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փակիր այս գիրքըMicrolivestock - Little-Known Small Animals with a Promising Economic Future (b17mie)
հղում աղբյուրինb17mie.htm
փակիր այս թղթապանակըPart II : Poultry
Դիտել փաստաթուղթը5 Chicken
Դիտել փաստաթուղթը6 Ducks
Դիտել փաստաթուղթը7 Geese
Դիտել փաստաթուղթը8 Guinea Fowl
Դիտել փաստաթուղթը9 Muscovy
Դիտել փաստաթուղթը10 Pigeon
Դիտել փաստաթուղթը11 Quail
Դիտել փաստաթուղթը12 Turkey
Դիտել փաստաթուղթը13 Potential New Poultry

6 Ducks


Domestic ducks (Anas platyrhynchos)1 are well known, but still have much unrealized promise for subsistence-level production. Although a major resource of Asia, where there is approximately one duck per 20 inhabitants, they are not so intensively used elsewhere. On a worldwide basis, for instance, they are of minor importance compared with chickens.

This is unfortunate because ducks are easy to keep, adapt readily to a wide range of conditions (including small-farm culture), and require little investment. They are also easily managed under village conditions, particularly if a waterway is nearby, and appear to be more resistant to diseases and more adept at foraging than chickens.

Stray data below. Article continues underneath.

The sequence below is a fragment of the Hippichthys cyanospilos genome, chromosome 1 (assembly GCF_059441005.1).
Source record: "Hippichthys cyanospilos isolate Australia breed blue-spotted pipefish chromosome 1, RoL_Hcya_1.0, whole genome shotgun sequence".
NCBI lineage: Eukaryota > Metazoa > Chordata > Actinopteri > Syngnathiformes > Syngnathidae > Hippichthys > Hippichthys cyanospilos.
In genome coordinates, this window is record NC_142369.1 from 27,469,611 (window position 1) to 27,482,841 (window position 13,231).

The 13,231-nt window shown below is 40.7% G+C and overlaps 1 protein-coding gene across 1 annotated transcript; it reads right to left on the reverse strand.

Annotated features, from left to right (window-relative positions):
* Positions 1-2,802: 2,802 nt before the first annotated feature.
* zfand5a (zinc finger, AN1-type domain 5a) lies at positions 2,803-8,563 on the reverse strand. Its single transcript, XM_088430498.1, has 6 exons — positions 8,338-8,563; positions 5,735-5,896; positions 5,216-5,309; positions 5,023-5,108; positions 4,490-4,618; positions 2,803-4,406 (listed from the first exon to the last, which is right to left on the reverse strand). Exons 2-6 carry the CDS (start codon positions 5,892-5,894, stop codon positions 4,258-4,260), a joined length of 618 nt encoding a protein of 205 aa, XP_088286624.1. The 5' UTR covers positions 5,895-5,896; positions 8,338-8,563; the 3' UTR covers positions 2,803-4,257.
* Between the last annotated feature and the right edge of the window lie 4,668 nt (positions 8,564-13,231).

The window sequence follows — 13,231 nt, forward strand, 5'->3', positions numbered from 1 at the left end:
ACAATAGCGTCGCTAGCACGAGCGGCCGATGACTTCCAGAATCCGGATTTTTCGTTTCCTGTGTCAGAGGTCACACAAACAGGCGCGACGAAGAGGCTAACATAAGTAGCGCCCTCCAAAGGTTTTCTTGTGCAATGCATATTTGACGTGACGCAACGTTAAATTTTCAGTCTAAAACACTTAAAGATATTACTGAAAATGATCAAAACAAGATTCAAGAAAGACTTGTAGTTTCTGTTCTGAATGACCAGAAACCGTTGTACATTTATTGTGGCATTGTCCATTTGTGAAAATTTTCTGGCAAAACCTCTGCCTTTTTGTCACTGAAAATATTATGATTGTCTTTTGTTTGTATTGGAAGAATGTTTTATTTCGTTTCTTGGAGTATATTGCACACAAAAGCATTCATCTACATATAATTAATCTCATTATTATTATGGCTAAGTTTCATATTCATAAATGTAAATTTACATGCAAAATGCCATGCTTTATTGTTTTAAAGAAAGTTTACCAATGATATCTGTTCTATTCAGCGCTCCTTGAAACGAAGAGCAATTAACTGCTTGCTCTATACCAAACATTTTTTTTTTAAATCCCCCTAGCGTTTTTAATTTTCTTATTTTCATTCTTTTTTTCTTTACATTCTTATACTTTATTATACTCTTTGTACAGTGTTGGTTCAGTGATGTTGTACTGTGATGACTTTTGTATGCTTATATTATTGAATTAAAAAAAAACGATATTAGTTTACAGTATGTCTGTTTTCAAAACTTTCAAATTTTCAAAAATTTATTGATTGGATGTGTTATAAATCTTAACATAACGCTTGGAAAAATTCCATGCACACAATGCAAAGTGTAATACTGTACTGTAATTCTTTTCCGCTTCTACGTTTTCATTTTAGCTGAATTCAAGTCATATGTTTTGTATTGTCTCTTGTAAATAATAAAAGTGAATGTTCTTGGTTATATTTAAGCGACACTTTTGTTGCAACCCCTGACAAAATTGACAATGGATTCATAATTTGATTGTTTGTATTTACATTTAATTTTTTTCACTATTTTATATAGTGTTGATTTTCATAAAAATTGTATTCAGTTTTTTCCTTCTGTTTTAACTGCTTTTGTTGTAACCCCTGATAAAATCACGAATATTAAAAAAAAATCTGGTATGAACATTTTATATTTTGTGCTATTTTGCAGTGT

Moreover, the products from ducks are in constant demand. Some breeds yield more eggs than the domestic chicken. And duck meat always sells at premium. A few recently created breeds (notably some in Taiwan) have much lower levels of fat than the traditional farm duck. This development could open up vast new markets for duck meat, especially in wealthy countries, where consumers are both concerned over fat in their diet and eager for alternatives to chicken.